# Python, scipy.weave and openMP - overclocking code

Hello% username%, this article is devoted to the problem of increasing the speed of mathematical calculations based on the

Many may ask, “Why use python for mathematical calculations at all?”, But we will not answer “eternal” questions, nor will we consider many other solutions to this problem, such as, for example, psyco .

As described above, our tool is the

On Debian-like Linux systems, you must do:

To increase the speed of calculations, it is necessary to implement the “narrow” part of python code (usually a cycle in which some actions with the matrix take place) in C and add

I think that there is nothing better than to verify this method by solving the following problem as an example:

In

It happens as follows:

those. The C code itself is stored as a

By the way, the resulting C code can be searched in / tmp /% user% / python2x_intermediate / compiler_x

Now, to the added version, you need to add

The above source code can be run and make sure that

The following resources were used in writing the code:

*python*language using scipy.weave and openMP .Many may ask, “Why use python for mathematical calculations at all?”, But we will not answer “eternal” questions, nor will we consider many other solutions to this problem, such as, for example, psyco .

### Instruments

As described above, our tool is the

*scipy.weave*library , as well as the*openMP*library .**scipy**- a set of libraries for computing in applied mathematics and science.**openMP**is an open standard for parallelizing C, C ++, and Fortran programs.#### Package Installation

On Debian-like Linux systems, you must do:

apt-get install python-scipy apt-get install libgomp1

### Method

To increase the speed of calculations, it is necessary to implement the “narrow” part of python code (usually a cycle in which some actions with the matrix take place) in C and add

*openMP*directives for parallelization.### Example

I think that there is nothing better than to verify this method by solving the following problem as an example:

- there is a matrix of size n by n, a vector of size n, and an integer;
- it is necessary to subtract from each row of the matrix a vector multiplied by an integer (from the simplex method).

#### Python implementation

In

*python*c, using numpy this task, without taking into account various preparatory operations, such as matrix generation and other things, solves in a couple of lines of code:Generation of a random matrix x by y, in our case x = y:

- # loop through the rows of the matrix, where i is the row number
- # c is an integer, randRow is a random vector
- for i in xrange (N):
- matrix [i ,:] - = c * randRow

- # generating a random matrix x by y
- # matrix elements - random numbers from 0 to 99 inclusive.
- def randMat (x, y):
- randRaw = lambda a: [randint (0, 100) for i in xrange (0, a)]
- randConst = lambda x, y: [randRaw (x) for e in xrange (0, y)]
- return array (randConst (x, y))

#### Scipy.weave implementation without openMP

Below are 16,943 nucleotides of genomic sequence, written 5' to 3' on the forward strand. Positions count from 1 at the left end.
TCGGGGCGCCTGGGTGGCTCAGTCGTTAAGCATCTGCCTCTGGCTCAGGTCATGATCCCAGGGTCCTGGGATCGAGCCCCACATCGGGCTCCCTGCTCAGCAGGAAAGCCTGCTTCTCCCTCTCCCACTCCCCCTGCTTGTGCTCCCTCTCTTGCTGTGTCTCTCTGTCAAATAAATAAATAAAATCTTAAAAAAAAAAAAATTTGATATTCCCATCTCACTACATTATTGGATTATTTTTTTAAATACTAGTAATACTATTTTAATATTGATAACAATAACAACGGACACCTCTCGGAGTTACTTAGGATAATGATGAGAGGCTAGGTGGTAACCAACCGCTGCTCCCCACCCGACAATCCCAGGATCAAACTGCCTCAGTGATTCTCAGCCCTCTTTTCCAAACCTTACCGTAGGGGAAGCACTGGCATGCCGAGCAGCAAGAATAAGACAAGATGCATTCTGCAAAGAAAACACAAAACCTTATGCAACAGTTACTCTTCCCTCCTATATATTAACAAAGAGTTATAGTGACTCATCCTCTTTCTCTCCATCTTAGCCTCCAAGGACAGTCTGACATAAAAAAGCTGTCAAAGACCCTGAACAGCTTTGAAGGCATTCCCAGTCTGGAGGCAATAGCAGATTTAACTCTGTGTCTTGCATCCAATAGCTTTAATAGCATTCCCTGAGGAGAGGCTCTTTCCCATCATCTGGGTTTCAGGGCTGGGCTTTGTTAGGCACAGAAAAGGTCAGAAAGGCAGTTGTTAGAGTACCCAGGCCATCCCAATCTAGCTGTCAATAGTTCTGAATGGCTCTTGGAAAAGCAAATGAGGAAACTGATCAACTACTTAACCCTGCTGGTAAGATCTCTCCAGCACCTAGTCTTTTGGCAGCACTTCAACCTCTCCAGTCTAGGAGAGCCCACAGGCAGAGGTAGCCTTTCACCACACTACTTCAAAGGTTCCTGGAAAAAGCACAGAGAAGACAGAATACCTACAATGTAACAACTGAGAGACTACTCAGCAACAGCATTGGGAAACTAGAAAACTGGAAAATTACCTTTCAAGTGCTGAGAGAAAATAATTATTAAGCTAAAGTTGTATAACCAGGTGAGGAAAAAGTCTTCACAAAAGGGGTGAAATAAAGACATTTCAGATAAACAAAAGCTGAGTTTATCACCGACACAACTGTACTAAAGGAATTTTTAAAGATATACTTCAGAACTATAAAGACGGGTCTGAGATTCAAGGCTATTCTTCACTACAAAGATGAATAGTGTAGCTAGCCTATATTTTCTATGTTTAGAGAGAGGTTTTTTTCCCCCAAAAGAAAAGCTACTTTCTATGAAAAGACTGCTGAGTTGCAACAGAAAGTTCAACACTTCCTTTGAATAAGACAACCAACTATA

**scipy.weave**is part of the scipy library that allows you to use C / C ++ code inside*python*code .It happens as follows:

- # C code
- codeC =
- "" "
- int i = 0;
- for (i = 0; i <N * M; i ++) {
- matrix [0, i] = matrix [0, i] - (c * randRow [i% M]);
- }
- "" "
- weave.inline (codeC, ['matrix', 'c', 'randRow', 'N', 'M'], compiler = 'gcc')

those. The C code itself is stored as a

*multiline string*, and the*python*code variables are passed to the C list, where the elements are the same text constants. Also,*numpy*arrays are transferred to C not in the form of a matrix, but in the form of a vector, which is why the code has one cycle, not two.By the way, the resulting C code can be searched in / tmp /% user% / python2x_intermediate / compiler_x

#### Scipy.weave implementation with openMP

Now, to the added version, you need to add

*openMP*directives and add the missing parameters in the*inline*call , namely:Full source code with all implementations can be downloaded here.

- # C and openMP code
- codeOpenMP =
- "" "
- int i = 0;
- omp_set_num_threads (2);
- #pragma omp parallel shared (matrix, randRow, c) private (i)
- {
- #pragma omp for
- for (i = 0; i <N * M; i ++) {
- matrix [0, i] = matrix [0, i] - (c * randRow [i% M]);
- }
- }
- "" "
- ...
- weave.inline (codeOpenMP, ['matrix', 'c', 'randRow', 'N', 'M'],
- extra_compile_args = ['- O3 -fopenmp'],
- compiler = 'gcc',
- libraries = ['gomp'],
- headers = ['
'])

#### Comparison of Results

The above source code can be run and make sure that

*scipy.weave*really gives an increase in speed:Test on size: 100x100 Pure python: 0.0725984573364 Pure C: 0.303888320923 C plus OpenMP: 0.109100341797 Test - ok Test on size: 1000x1000 Pure python: 1.00839138031 Pure C: 0.506997108459 C plus OpenMP: 0.333213806152 Test - ok Test on size: 2000x2000 Pure python: 3.24151515961 Pure C: 2.10800170898 C plus OpenMP: 1.17690563202 Test - ok Test on size: 3000x3000 Pure python: 5.54490089417 Pure C: 4.61800098419 C plus OpenMP: 2.56960391998 Test - ok

### Literature

The following resources were used in writing the code: